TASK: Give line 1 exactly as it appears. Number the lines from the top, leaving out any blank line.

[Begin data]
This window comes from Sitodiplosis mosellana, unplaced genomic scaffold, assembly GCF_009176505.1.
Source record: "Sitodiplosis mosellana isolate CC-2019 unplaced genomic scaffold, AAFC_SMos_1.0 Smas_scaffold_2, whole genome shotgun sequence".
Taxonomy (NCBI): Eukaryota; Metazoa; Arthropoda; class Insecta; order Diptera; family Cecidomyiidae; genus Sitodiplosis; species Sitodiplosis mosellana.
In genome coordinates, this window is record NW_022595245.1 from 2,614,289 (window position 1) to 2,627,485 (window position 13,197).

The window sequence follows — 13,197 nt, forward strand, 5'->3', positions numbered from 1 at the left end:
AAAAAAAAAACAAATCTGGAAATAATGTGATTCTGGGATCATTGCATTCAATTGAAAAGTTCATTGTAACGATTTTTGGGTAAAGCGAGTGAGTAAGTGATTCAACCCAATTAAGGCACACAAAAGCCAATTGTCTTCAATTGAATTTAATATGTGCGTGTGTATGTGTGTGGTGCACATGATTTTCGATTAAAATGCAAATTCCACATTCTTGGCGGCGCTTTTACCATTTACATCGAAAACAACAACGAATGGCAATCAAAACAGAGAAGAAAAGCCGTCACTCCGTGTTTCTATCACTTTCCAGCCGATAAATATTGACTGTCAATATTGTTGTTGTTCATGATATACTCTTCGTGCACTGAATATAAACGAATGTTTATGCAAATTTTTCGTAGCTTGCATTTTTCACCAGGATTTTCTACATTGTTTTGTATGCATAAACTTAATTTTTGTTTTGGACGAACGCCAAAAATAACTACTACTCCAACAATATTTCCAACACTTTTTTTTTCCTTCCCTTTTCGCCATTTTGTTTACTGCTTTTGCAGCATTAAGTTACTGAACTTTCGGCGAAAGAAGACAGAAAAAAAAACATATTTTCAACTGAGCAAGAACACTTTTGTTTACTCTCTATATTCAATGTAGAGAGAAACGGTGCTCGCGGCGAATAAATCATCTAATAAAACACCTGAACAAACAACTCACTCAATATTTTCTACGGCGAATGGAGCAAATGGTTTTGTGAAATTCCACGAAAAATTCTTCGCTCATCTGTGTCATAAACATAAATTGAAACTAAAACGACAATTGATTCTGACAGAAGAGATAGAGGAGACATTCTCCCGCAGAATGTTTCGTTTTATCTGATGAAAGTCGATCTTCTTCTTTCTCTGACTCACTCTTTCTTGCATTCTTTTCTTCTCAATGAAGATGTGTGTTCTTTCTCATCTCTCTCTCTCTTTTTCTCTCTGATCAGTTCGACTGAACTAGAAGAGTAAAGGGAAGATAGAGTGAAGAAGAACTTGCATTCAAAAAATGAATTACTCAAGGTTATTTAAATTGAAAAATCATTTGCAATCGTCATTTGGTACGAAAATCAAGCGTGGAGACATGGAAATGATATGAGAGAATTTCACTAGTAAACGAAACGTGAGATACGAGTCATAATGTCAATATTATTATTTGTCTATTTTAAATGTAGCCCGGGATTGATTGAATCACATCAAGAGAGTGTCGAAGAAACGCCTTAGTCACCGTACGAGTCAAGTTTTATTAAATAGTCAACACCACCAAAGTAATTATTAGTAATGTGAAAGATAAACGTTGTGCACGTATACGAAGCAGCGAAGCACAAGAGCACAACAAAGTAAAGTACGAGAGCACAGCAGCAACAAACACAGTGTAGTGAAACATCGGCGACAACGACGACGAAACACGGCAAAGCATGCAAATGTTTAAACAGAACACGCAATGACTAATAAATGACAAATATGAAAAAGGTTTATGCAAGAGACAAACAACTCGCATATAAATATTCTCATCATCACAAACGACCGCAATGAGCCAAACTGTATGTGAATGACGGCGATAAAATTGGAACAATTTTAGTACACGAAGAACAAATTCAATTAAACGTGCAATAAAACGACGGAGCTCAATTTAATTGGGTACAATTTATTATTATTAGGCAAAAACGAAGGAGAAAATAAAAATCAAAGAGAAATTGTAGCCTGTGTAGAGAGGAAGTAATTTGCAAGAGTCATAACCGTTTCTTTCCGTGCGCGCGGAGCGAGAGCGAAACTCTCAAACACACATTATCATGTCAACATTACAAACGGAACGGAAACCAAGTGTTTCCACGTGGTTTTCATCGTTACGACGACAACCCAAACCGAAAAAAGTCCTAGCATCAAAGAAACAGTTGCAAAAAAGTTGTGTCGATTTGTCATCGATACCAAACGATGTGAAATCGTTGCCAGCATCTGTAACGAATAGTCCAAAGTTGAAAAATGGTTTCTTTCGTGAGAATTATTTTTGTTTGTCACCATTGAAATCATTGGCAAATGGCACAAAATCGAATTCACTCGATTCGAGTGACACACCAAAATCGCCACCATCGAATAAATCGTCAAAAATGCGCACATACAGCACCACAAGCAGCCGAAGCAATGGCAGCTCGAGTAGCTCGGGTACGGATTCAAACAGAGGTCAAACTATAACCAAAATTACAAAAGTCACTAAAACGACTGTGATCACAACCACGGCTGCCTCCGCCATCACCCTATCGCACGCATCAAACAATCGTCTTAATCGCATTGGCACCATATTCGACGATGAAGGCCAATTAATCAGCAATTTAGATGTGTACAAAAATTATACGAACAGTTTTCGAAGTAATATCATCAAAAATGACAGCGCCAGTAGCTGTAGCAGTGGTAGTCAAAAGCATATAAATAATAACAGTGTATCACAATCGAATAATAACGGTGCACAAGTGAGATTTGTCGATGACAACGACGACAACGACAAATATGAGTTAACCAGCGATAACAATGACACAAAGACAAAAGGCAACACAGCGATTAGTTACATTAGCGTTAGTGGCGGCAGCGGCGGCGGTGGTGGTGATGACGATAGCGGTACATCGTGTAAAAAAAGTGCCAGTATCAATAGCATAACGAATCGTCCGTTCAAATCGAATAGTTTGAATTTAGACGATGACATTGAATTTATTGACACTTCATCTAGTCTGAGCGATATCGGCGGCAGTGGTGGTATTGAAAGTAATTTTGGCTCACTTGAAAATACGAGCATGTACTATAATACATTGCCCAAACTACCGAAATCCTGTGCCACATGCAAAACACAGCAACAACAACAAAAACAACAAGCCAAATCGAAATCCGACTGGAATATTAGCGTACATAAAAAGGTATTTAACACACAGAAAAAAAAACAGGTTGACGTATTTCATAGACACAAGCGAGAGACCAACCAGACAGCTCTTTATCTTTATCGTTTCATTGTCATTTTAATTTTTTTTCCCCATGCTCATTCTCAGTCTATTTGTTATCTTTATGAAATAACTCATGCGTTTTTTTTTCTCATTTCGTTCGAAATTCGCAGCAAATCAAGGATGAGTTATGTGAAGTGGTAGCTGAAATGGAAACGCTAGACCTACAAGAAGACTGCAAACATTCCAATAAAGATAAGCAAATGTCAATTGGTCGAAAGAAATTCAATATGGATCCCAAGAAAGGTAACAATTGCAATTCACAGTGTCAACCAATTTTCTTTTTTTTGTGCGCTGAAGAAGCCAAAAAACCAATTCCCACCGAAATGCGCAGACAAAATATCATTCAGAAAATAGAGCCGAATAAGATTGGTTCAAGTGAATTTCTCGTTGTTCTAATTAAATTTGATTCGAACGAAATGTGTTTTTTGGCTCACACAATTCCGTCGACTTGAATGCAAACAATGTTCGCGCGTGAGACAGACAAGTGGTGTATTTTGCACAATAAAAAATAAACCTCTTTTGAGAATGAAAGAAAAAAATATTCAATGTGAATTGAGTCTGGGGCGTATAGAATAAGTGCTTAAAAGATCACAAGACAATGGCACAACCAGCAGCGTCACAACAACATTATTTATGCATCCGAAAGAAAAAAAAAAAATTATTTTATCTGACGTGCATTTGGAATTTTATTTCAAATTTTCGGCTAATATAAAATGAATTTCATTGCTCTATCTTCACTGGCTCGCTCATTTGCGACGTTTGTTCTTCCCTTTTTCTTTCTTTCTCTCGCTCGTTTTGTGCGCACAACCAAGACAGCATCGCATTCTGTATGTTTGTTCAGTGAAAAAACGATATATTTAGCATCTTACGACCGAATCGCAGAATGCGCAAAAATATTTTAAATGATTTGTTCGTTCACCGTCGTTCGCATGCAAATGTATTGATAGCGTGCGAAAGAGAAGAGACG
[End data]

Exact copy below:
This window comes from Sitodiplosis mosellana, unplaced genomic scaffold, assembly GCF_009176505.1.